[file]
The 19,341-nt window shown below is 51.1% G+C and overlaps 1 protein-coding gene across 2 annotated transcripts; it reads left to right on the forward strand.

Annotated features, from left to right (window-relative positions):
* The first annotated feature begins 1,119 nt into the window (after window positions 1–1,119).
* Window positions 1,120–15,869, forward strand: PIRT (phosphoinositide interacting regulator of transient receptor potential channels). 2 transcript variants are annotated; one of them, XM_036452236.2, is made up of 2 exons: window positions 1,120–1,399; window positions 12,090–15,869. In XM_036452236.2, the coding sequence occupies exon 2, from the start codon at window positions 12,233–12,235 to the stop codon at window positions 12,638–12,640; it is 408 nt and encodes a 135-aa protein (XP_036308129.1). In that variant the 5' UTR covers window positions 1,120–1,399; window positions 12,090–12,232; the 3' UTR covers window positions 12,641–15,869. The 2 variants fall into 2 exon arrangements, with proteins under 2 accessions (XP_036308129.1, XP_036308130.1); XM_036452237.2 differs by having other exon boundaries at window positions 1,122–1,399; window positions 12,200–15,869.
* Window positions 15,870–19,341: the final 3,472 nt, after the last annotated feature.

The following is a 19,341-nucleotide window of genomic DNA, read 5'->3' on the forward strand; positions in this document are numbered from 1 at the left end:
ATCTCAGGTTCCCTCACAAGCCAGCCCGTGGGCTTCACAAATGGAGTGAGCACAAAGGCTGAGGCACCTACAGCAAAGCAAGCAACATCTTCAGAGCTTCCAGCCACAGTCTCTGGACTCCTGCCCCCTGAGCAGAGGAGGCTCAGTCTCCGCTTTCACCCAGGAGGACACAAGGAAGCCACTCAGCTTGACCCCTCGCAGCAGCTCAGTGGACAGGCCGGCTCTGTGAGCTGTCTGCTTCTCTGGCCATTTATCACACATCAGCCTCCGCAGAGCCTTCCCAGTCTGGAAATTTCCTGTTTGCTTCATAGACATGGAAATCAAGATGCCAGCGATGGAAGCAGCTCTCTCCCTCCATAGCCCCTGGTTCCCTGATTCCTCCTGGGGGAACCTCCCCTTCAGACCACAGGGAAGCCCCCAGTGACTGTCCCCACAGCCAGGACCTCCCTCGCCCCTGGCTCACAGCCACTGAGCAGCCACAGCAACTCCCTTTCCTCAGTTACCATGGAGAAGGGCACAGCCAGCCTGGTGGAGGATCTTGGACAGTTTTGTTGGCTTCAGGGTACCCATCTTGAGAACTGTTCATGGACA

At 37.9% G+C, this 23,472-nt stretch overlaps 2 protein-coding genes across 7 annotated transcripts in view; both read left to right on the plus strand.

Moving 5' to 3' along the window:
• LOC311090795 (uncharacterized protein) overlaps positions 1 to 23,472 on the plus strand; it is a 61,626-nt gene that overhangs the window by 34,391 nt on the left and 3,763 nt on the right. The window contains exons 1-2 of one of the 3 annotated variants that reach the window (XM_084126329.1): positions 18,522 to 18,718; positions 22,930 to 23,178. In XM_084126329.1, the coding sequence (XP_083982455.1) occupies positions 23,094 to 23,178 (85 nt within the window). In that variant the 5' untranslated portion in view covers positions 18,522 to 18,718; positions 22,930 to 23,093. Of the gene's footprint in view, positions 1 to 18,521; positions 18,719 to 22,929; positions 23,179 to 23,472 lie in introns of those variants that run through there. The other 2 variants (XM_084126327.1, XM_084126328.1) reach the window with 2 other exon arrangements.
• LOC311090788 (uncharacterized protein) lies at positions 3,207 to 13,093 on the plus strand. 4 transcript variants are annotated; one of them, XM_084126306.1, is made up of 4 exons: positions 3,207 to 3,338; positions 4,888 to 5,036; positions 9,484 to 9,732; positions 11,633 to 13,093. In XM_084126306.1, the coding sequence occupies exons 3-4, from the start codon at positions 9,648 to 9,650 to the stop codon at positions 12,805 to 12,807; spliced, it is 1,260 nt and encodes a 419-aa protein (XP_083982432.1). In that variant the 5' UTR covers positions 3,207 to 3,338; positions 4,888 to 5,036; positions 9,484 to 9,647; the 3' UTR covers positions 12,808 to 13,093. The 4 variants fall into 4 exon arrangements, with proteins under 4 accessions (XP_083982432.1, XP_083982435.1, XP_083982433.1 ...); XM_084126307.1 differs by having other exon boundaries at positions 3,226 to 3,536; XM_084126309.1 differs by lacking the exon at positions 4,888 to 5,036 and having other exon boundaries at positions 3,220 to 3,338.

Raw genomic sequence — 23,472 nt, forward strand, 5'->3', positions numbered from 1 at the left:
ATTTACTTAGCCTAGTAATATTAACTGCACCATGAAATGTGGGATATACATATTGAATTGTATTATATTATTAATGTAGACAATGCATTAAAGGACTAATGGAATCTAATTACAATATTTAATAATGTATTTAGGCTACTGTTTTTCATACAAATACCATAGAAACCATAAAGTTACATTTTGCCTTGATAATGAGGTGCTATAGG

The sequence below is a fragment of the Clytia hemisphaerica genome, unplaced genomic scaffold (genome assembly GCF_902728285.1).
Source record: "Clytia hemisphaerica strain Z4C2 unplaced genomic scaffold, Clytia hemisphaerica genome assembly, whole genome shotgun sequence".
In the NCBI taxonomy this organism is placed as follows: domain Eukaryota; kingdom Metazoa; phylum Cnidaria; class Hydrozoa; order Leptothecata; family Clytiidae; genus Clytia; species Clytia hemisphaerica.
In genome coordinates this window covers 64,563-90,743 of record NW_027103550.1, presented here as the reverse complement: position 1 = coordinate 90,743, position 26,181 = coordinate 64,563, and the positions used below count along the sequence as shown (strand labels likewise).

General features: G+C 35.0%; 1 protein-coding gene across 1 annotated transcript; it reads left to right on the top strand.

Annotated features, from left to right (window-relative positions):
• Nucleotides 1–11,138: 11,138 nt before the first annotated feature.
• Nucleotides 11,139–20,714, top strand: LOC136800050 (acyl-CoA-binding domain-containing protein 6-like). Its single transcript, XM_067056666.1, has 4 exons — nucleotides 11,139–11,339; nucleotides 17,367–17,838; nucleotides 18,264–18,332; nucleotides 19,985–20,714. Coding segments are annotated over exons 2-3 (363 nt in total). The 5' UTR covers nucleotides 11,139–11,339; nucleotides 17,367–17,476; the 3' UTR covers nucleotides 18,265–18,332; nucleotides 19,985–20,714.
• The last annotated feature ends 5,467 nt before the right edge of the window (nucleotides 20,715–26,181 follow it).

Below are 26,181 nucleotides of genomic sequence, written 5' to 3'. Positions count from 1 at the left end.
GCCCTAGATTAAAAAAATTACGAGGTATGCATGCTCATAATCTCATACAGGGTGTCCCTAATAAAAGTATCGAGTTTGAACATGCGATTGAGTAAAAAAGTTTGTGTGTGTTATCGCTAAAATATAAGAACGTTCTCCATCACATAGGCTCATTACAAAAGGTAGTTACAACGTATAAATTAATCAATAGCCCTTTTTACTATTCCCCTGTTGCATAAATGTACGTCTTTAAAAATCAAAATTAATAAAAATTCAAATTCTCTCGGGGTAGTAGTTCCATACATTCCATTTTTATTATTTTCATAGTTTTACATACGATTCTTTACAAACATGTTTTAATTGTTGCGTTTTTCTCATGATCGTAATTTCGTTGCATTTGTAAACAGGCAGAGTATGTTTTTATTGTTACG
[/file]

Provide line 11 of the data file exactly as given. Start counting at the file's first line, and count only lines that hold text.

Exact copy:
• LOC311090788 (uncharacterized protein) lies at positions 3,207 to 13,093 on the plus strand. 4 transcript variants are annotated; one of them, XM_084126306.1, is made up of 4 exons: positions 3,207 to 3,338; positions 4,888 to 5,036; positions 9,484 to 9,732; positions 11,633 to 13,093. In XM_084126306.1, the coding sequence occupies exons 3-4, from the start codon at positions 9,648 to 9,650 to the stop codon at positions 12,805 to 12,807; spliced, it is 1,260 nt and encodes a 419-aa protein (XP_083982432.1). In that variant the 5' UTR covers positions 3,207 to 3,338; positions 4,888 to 5,036; positions 9,484 to 9,647; the 3' UTR covers positions 12,808 to 13,093. The 4 variants fall into 4 exon arrangements, with proteins under 4 accessions (XP_083982432.1, XP_083982435.1, XP_083982433.1 ...); XM_084126307.1 differs by having other exon boundaries at positions 3,226 to 3,536; XM_084126309.1 differs by lacking the exon at positions 4,888 to 5,036 and having other exon boundaries at positions 3,220 to 3,338.